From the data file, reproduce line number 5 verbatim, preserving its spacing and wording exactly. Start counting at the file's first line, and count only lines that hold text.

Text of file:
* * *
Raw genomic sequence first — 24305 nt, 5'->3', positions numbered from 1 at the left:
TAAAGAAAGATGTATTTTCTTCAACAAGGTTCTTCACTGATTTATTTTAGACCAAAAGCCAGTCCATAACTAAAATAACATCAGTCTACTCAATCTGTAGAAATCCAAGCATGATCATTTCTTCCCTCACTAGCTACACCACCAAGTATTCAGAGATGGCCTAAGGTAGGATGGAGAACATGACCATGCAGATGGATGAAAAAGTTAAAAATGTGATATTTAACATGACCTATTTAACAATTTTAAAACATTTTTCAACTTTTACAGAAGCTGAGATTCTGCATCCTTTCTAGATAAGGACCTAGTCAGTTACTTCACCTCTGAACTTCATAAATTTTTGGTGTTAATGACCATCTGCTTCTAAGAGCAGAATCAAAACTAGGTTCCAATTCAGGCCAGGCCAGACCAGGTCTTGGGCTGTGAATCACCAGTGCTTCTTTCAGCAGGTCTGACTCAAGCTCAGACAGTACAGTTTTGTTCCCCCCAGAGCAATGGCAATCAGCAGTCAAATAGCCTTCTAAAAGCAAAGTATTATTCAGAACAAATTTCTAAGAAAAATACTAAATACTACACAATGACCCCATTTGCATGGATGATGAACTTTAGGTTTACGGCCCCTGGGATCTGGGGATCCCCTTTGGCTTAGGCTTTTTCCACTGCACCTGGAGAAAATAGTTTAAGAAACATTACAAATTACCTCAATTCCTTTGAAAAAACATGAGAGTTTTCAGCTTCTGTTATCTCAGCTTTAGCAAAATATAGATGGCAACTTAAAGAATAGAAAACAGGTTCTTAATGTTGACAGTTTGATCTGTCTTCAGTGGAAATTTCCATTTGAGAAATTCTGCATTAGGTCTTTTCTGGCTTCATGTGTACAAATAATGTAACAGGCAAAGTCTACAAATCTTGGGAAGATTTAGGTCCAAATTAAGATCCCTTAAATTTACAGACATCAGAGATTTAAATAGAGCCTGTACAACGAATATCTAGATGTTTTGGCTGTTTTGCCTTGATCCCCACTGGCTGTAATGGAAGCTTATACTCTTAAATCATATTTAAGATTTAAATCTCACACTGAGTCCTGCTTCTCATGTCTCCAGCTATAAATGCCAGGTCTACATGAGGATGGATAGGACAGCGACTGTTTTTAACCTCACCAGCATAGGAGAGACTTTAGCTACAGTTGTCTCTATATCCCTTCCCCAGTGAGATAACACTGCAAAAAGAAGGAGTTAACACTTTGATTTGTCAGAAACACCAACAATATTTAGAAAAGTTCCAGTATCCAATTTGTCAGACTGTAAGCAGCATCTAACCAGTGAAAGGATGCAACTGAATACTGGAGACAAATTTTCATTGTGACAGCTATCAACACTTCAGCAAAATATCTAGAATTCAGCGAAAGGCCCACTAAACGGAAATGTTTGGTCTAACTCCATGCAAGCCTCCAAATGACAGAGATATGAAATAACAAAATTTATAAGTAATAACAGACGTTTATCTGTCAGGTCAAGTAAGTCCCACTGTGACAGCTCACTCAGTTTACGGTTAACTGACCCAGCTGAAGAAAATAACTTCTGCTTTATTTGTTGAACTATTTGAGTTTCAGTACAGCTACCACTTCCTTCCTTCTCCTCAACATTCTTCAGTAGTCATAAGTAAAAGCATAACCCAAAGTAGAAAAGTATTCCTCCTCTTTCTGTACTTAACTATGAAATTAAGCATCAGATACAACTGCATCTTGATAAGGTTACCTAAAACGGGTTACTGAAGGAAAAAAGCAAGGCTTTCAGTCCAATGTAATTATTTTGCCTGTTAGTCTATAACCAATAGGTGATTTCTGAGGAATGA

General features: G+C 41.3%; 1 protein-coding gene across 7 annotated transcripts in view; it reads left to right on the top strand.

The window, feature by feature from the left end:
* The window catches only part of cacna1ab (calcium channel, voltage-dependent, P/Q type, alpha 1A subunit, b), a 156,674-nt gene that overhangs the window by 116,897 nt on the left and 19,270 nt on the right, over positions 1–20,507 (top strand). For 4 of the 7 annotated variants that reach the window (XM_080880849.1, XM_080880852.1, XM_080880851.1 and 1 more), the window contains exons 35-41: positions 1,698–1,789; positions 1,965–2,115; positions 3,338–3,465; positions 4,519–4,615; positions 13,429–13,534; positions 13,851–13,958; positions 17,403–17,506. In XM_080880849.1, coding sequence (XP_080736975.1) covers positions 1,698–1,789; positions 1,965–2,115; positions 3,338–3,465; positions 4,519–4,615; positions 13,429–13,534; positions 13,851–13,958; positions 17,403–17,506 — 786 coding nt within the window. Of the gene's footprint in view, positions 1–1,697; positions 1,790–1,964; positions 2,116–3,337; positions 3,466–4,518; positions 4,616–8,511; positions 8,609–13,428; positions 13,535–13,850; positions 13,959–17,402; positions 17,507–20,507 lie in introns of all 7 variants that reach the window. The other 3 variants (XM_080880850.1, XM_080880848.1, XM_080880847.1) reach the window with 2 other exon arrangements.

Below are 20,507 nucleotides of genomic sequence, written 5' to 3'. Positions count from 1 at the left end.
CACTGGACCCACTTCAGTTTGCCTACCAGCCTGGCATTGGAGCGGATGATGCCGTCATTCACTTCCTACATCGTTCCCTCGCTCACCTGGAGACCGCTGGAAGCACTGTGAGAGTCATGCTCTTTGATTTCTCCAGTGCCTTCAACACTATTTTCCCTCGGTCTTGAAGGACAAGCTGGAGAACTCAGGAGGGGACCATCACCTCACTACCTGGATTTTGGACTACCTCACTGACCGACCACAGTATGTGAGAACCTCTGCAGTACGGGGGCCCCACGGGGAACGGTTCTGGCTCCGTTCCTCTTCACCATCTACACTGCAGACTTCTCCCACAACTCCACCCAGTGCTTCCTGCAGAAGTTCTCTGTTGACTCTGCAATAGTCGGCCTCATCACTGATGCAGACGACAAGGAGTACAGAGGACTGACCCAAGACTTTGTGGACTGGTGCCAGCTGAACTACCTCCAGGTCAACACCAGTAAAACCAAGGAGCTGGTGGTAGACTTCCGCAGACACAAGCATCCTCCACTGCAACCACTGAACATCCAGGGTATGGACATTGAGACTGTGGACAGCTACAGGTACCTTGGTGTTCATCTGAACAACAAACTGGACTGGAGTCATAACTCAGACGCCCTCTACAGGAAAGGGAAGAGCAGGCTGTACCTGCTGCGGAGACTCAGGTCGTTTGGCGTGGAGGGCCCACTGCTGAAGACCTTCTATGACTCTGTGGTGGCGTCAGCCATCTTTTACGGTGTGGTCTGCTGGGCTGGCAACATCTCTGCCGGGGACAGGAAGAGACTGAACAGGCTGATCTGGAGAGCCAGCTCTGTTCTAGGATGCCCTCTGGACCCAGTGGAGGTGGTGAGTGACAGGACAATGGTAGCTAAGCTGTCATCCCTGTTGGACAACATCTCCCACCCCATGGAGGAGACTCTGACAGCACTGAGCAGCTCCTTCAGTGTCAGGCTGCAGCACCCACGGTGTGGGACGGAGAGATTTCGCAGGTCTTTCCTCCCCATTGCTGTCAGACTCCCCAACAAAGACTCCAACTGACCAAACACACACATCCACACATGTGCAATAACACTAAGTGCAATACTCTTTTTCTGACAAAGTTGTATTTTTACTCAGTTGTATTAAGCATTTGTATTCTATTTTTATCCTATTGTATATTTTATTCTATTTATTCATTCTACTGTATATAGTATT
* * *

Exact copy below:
* The window catches only part of cacna1ab (calcium channel, voltage-dependent, P/Q type, alpha 1A subunit, b), a 156,674-nt gene that overhangs the window by 116,897 nt on the left and 19,270 nt on the right, over positions 1–20,507 (top strand). For 4 of the 7 annotated variants that reach the window (XM_080880849.1, XM_080880852.1, XM_080880851.1 and 1 more), the window contains exons 35-41: positions 1,698–1,789; positions 1,965–2,115; positions 3,338–3,465; positions 4,519–4,615; positions 13,429–13,534; positions 13,851–13,958; positions 17,403–17,506. In XM_080880849.1, coding sequence (XP_080736975.1) covers positions 1,698–1,789; positions 1,965–2,115; positions 3,338–3,465; positions 4,519–4,615; positions 13,429–13,534; positions 13,851–13,958; positions 17,403–17,506 — 786 coding nt within the window. Of the gene's footprint in view, positions 1–1,697; positions 1,790–1,964; positions 2,116–3,337; positions 3,466–4,518; positions 4,616–8,511; positions 8,609–13,428; positions 13,535–13,850; positions 13,959–17,402; positions 17,507–20,507 lie in introns of all 7 variants that reach the window. The other 3 variants (XM_080880850.1, XM_080880848.1, XM_080880847.1) reach the window with 2 other exon arrangements.